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Thursday, June 23, 2011

A Bronx Tale Or Two With the Brew Crew

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Frank: I'll bet the Brewers were especially glad to see Miller Park again after experiencing the two oldest, smallest visitors' clubhouses in baseball.

Artie:
To say nothing of experiencing a 2-5 record at Wrigley Field and Fenway Park, and giving up 34 runs in the last three losses.

Frank:
Fortunately for them, the Cardinals lost four more in a row after getting swept at Miller Park and didn't regain much ground. And now they'll be without Albert Pujols for at least a few weeks.

Artie:
The Crew returned with the worst road record in the league but the best home record in the majors. That second part better continue against the Rays and Twins; then it's back on the road next week in New York and Minnesota.

Frank:
Their visit to the Bronx will be their first since 1997, when they were still American Leaguers. That got me thinking about the Brewer games I covered for the Journal at the old Yankee Stadium—17 of them from 1989-'92, with the Brewers going 9-8. None of them had pennant implications, but I remember some that were compelling and even downright weird. Our readers might enjoy recalling some of them.

Artie:
Just seeing some of the old names should be fun.

Frank:
Here they are, including some excerpts from my stories...

The Phantom Run

July 1, 1989—When the game ended the scoreboard read, "Yankees 4, Brewers 1." But in the clubhouse manager Tom Trebelhorn said, “Did they let you know the score was really 5-1?”

In the bottom of the eighth, with men on first and third with one out, Wayne Tolleson popped up a bunt as both runners broke. Brewers right-hander Jay Aldrich caught it and threw to first to double up Bob Geren. No big deal, right?

Except that under the obscure Rule No. 7.10(d), because the play wasn't a “consecutive force play” and Mike Pagliarulo crossed the plate before Aldrich's throw reached first, the run counted. Trebelhorn, who knew the rule, explained that technically there were two “appeal plays” involved, and it was up to the Brewers to choose the one that benefited them the most. If they had proceeded to appeal for the “fourth out,” they would have gotten it, but they didn't. Umpire Larry Barnett said he signaled the fifth run to the press box, but the official scorer said he saw no signal.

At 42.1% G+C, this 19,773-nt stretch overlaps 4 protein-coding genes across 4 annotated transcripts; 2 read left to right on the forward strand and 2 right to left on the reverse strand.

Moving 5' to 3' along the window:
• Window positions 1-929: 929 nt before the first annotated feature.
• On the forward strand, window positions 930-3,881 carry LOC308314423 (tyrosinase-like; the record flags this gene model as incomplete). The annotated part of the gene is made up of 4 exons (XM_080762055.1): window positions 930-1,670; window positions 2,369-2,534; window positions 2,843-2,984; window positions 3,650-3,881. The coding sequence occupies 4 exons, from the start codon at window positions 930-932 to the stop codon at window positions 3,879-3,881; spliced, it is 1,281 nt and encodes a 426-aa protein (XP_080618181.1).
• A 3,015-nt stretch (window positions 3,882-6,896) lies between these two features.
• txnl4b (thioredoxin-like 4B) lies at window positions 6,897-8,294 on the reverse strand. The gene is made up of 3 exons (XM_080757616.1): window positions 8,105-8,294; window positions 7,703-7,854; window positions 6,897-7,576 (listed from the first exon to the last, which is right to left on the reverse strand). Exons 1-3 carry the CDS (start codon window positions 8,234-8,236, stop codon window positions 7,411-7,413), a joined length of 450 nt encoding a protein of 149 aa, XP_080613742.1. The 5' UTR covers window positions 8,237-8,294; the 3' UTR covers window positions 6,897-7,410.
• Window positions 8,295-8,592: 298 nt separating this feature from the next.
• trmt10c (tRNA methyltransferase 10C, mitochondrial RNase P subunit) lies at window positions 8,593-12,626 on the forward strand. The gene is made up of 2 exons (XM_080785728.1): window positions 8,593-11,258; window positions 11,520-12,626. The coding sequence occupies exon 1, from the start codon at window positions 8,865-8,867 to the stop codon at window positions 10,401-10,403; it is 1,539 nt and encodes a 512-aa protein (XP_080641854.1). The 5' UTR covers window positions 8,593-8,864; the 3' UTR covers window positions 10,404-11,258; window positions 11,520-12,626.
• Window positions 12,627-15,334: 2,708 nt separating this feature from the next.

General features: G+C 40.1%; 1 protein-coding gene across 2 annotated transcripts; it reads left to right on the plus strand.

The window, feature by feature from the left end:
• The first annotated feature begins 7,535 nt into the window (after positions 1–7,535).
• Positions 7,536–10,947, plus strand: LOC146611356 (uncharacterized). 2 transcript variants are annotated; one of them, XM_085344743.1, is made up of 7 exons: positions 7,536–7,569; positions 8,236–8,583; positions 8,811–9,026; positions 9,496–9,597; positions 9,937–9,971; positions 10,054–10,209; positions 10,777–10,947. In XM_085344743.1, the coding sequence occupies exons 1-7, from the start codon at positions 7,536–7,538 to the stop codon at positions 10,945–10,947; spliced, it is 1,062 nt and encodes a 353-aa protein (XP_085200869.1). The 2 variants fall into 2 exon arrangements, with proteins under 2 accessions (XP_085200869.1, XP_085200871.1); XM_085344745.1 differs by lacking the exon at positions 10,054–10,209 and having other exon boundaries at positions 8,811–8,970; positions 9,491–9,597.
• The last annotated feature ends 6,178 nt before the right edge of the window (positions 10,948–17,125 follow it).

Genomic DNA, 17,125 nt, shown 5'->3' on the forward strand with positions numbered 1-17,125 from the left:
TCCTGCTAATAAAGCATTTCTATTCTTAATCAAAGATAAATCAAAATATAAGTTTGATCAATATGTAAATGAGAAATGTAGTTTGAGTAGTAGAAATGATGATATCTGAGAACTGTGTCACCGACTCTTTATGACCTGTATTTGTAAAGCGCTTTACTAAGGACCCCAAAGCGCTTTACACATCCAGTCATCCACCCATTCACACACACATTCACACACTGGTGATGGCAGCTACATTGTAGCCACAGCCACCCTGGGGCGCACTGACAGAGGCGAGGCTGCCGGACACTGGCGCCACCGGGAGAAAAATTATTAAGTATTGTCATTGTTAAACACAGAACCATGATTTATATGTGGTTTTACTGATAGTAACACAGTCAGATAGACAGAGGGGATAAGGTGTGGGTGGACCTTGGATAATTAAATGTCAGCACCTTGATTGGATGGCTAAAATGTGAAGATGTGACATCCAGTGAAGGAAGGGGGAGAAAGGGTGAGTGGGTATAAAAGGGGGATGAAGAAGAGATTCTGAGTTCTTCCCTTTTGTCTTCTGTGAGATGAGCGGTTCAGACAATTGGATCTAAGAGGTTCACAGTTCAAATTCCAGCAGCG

My follow-up story had this lead: “Talk about bad luck: Jay Aldrich picked up an earned run sitting in his hotel room.” A friend called him and he saw it on TV.

Artie:
Holy cow! I thought only Jeff Suppan could give up a run without being in the ballpark.

Mr. 2,500

Sunday, July 2, 1989—“For Robin Yount, it was another milestone, another shrug.” In the Brewers' 10-2 victory Yount's bouncing single to left gave him 2,500 career hits.

As usual, Yount downplayed his performance: “When I've retired I'll look back and the numbers will mean more to me. But that's not why I go out there. The reason I play is because it's fun and the competition is great.”

Artie:
The Kid, the greatest Brewer of them all. It was hard to imagine a Hall of Fame career after his first two teenage seasons, batting .260 and with 63 errors at shortstop.

Closer Encounters

Aug. 25, 1990—Greg Brock hit a two-out, three-run homer off Yankees closer Dave Righetti in the ninth to give Milwaukee a 5-3 win. Trebelhorn let Brock hit against the lefty Righetti because he was 2 for 6 against him.

Artie:
Payback to Mr. Righetti for beating the Crew twice as a 22-year-old in the 1981 Division Series.

Frank:
Before the game the next day, Brewers closer Dan Plesac sympathized with Righetti's misfortune: “Nobody else knows what it feels like. It just totally takes the wind out of yourself and the ball club.” About five hours later it was his turn; he gave up a two-run homer to Jesse Barfield in the eighth inning and a game-winning single to Steve Sax in the 11th.